Monday, September 29, 2008

Sumati


Shortly after leaving the Center and returning to California, I got a telephone call from Giribar.

Though the call was out of the blue, I was glad to hear from him. We spent a few minutes catching up and then he came to the point.

"Sumati called me," he said. "She'd like to meet with you." I was taken aback.

Sumati had been a long-time, San Francisco disciple, but it was rumored that she was now actively working against Guru by supporting the efforts of a group of cult deprogrammers. By doing so, Sumati was not merely persona non grata in the Center, she was reviled as a "hostile force."

"Sure, I'll meet with her," I told Giribar.

We agreed to meet for dinner at a hotel restaurant in South San Francisco, near the airport, which was about halfway between where I lived and Berkeley, where Sumati was apparently living.

I agreed to meet with Sumati for one reason: to destroy the influence of "magical thinking" upon my actions. If Sumati was pure evil -- as Guru had made her out to be in the months before I had left the Center -- then I wanted to see it for myself. I left the Center in order to stand on my own. If I wasn't capable of doing so -- if I was still afraid of the bogey man (or woman, in this case) -- then I should probably return to the cocoon of the Center.

I first met Sumati at the old San Francisco Center in the early 1980s. She was not a prominent disciple then, having joined the Center just a year or two before I had. But with the departure of Sevika's husband from the Center, Sumati became Sevika's best friend. The two of them seemed to do everything together. And when Sevika replaced Ratna as our Center leader in San Jose, more often than not it was Sumati who accompanied Sevika on her hour drive south to our little Center from San Francisco.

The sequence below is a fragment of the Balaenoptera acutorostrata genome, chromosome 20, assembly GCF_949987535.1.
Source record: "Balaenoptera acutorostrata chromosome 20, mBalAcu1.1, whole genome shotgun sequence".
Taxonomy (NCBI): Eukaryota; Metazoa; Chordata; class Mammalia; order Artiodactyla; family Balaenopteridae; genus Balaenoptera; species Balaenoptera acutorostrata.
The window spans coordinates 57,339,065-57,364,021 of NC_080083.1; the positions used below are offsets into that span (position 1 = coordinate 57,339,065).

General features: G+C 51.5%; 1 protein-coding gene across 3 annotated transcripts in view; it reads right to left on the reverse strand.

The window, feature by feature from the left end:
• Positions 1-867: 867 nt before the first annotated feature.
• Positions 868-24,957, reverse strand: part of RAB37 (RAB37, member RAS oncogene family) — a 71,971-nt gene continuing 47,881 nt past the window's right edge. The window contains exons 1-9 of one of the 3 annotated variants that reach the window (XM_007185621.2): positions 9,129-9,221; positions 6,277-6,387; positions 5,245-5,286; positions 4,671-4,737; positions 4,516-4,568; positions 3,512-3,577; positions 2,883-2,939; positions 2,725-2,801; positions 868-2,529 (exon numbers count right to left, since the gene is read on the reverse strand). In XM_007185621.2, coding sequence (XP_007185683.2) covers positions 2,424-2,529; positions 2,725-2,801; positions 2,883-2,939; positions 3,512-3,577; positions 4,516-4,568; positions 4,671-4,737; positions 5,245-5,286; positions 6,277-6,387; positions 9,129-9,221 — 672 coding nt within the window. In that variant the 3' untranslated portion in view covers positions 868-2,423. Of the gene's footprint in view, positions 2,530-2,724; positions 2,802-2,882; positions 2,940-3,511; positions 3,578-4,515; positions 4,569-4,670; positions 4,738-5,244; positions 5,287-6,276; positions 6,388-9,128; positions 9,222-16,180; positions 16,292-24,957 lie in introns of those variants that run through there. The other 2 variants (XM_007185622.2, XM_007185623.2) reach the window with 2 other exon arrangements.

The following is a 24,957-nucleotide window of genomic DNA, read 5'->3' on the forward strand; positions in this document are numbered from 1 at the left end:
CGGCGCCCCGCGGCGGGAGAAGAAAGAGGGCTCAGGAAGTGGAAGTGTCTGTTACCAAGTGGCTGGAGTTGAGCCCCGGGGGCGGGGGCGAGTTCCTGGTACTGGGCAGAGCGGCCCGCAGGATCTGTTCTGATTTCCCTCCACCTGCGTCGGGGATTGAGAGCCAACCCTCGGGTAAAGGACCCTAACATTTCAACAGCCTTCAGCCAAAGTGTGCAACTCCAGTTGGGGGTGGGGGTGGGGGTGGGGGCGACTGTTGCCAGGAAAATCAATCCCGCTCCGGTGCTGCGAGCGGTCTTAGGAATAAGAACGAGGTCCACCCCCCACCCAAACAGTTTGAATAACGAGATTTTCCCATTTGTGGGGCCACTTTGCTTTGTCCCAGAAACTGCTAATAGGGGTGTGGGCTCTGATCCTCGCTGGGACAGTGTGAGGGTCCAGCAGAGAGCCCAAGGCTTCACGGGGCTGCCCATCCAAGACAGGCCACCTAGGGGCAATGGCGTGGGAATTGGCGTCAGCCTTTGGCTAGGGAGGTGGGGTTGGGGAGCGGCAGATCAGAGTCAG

Sumati was extremely funny. I don't remember now what her background was -- if she had ever told me -- but her extroverted personality was reminiscent of a slightly less morose, female Larry David. Whether she was actually born there or not, Sumati had a kind of self-deprecating, irreverent, Brooklyn-Jewish sense of humor that was very funny.

As Sevika's number two, Sumati naturally came to prominence in the Center. Her laugh was infectious and Guru would often call her up to the front of the room and have her do impromptu stand-up routines that had most of us -- including Guru -- belly laughing in a matter of minutes. When I finally moved to New York, it was Sumati to whom I had given my old car.

Sumati's final role in the Center was as one of Guru's weightlifting publicists. (There were three of them, primarily: Sumati; a younger female disciple named Mandabi; and an older male disciple from Seattle named Agraha.) I've already written here and here about my ambivalence for Guru's weightlifting efforts.

For better or for worse, there's no doubt that the efforts of Sumati (and her two colleagues) generated a lot of publicity for Guru. But sometime in the last year or two of my discipleship, both Sumati and Sevika left the Center (though I don't now remember the exact chronology of their respective departures).

Sometime shortly thereafter it became common knowledge in the Center that Sumati was actively working against Guru, that she was working for a group of deprogrammers. Since the days of Pulin's kidnapping, I held a special contempt for so-called deprogrammers. That said, by the time Sumati left the Center, I was on the way out myself and wasn't much concerned with what she was up to.